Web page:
Gary Rohloff, Managing Director and Co-founder of Laybuy said: “BNPL is growing in popularity and for many customers, it is a far better way of budgeting than credit cards. However, responsibility is crucial. Just because there is no interest on BNPL, we should never forget that this is a credit product and consumers have the right to be protected. It is pleasing to see that many of the measures we have taken including hard credit checks are widely supported by the public at large. The Government’s consultation has now been published – it’s important we use this opportunity to raise standards across the board.”

BNPL Companies Have a Responsibility To Report Everything

Nigel Morris, Co-Founder and Managing Partner at QED InvestorsNigel Morris, Co-Founder and Managing Partner at QED Investors

Though 81% of Laybuy’s respondents wanted some form of credit check before using BNPL, a slim majority preferred soft credit checks. The UK government has expressed the possibility of regulating BNPL, and this is an idea further supported by Nigel Morris, Co-Founder and Managing Partner at QED Investors as he believes it would not only prevent people from falling into debt, but could also reflect positively on their credit scores:

“The industry needs to come of age. BNPL providers need to be reporting to the credit bureaus, as they’re currently not mandated to do so. Right now, it is decided on an issuer-by-issuer basis – some will report everything, some will only report negatively and others won’t report at all in an effort to protect their proprietary data.

“If BNPL companies start reporting to the credit bureaus, consumers can start to build a credit history with a track record around small transactions. Credit Karma, a QED portfolio company, published the results of a survey in September which showed that 34% of the users polled have missed at least one payment, and that almost three-quarters of those customers who had fallen behind believed it caused their credit scores to decrease. If customers are better-trained in how to use credit-based products, the disclosures around when one has to make payments were clearer, and if customers can routinely build a positive credit history, BNPL has the ability to be truly disruptive.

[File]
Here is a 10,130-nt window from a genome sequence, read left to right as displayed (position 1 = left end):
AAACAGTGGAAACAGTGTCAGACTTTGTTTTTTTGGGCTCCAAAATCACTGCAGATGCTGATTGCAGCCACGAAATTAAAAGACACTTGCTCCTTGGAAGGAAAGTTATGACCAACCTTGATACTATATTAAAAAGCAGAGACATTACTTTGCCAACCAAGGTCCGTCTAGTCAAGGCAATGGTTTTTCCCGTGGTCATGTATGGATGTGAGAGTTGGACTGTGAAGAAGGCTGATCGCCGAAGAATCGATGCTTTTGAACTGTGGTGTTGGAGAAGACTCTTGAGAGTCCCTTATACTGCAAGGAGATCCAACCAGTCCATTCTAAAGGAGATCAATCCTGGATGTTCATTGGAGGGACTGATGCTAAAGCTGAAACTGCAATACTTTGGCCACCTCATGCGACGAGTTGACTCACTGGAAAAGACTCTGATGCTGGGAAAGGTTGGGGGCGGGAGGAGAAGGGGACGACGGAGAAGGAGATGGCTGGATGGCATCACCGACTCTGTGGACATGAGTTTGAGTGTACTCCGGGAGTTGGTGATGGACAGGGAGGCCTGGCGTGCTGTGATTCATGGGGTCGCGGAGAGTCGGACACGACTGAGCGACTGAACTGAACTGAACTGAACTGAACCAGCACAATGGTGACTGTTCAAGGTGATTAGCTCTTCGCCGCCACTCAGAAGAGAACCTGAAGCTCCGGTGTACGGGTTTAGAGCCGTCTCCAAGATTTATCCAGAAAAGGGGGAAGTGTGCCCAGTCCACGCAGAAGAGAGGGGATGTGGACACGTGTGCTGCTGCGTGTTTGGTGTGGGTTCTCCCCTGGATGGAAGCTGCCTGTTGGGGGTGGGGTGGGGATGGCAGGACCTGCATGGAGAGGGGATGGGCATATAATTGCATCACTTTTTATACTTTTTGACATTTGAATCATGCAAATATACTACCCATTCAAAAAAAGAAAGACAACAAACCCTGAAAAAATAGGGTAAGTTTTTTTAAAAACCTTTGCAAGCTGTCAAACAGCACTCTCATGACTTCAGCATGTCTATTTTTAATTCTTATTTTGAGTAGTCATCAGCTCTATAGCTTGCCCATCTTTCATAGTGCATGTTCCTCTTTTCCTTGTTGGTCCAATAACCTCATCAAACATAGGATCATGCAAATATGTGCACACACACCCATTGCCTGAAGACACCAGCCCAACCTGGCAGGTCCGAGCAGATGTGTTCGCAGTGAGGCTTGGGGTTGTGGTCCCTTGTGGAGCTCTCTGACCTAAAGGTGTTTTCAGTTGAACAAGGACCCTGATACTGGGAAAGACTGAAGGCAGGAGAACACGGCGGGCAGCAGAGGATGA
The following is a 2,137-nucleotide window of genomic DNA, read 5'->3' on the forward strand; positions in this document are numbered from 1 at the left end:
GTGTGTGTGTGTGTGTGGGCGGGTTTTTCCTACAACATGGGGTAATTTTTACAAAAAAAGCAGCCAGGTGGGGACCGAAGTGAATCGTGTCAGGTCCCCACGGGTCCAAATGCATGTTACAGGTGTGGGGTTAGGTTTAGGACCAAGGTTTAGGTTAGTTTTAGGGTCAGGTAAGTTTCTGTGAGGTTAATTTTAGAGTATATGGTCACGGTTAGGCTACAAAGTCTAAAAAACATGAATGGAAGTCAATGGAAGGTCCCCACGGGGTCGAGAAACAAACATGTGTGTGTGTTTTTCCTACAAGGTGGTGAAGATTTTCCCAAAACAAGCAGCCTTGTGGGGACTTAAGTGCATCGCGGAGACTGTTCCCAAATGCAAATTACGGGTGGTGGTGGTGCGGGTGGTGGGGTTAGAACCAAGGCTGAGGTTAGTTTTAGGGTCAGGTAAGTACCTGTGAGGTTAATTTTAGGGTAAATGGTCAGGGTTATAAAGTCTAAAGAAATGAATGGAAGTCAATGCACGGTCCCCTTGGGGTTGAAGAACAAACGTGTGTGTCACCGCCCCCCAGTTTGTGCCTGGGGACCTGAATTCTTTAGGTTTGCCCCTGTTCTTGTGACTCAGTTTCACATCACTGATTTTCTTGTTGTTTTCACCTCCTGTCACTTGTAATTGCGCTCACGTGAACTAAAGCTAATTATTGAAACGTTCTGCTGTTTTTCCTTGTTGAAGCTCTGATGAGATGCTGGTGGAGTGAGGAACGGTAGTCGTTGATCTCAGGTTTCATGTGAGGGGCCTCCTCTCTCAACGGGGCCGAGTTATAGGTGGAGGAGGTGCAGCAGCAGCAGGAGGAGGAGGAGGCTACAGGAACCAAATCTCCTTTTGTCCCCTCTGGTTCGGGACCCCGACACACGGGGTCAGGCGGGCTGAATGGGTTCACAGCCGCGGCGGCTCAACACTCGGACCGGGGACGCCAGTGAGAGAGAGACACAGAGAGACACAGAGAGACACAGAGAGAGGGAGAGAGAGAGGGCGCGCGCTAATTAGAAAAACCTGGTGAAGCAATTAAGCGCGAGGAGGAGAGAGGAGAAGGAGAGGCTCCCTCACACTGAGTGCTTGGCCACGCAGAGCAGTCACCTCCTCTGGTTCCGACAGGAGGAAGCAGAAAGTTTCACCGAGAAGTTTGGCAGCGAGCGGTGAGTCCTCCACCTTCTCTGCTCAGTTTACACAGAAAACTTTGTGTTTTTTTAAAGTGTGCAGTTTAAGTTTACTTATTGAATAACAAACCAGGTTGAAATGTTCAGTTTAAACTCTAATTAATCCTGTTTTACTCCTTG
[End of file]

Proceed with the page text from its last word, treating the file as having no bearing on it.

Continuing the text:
“In the near future, regulators are going to start focusing more and more on BNPL and eventually they will require greater disclosure, which will mean all repayments will affect one’s credit score. Handled correctly, BNPL will be overwhelmingly net positive – it will be a perfect marriage for issuers, consumers and merchants as fintechs help their partners sell more products and drive greater loyalty with their customers.”

If all BNPL transactions are recorded and taken into account, even if it is for a £50 jacket, this should positively reflect on your credit score, in the same way that missed payments should reflect negatively.

When explaining what mortgage lenders looked for, Which? said, “A £50 jacket that you choose to defer paying for 30 days, interest-free is unlikely to scupper your mortgage, as this will most likely be paid back by the time your mortgage is granted.

“However, a £500 washing machine you’ve chosen to split into six payments would be a debt commitment that will impact how much spare cash you have each month and therefore will need to be taken more seriously.”

As noted by Laybuy, it is the younger age demographic using BNPL, and if their credit scores were positively impacted by small payments paid back on time, this would increase the chance of them getting approved for a mortgage which as Morris said, would benefit the issuer, consumer and merchant.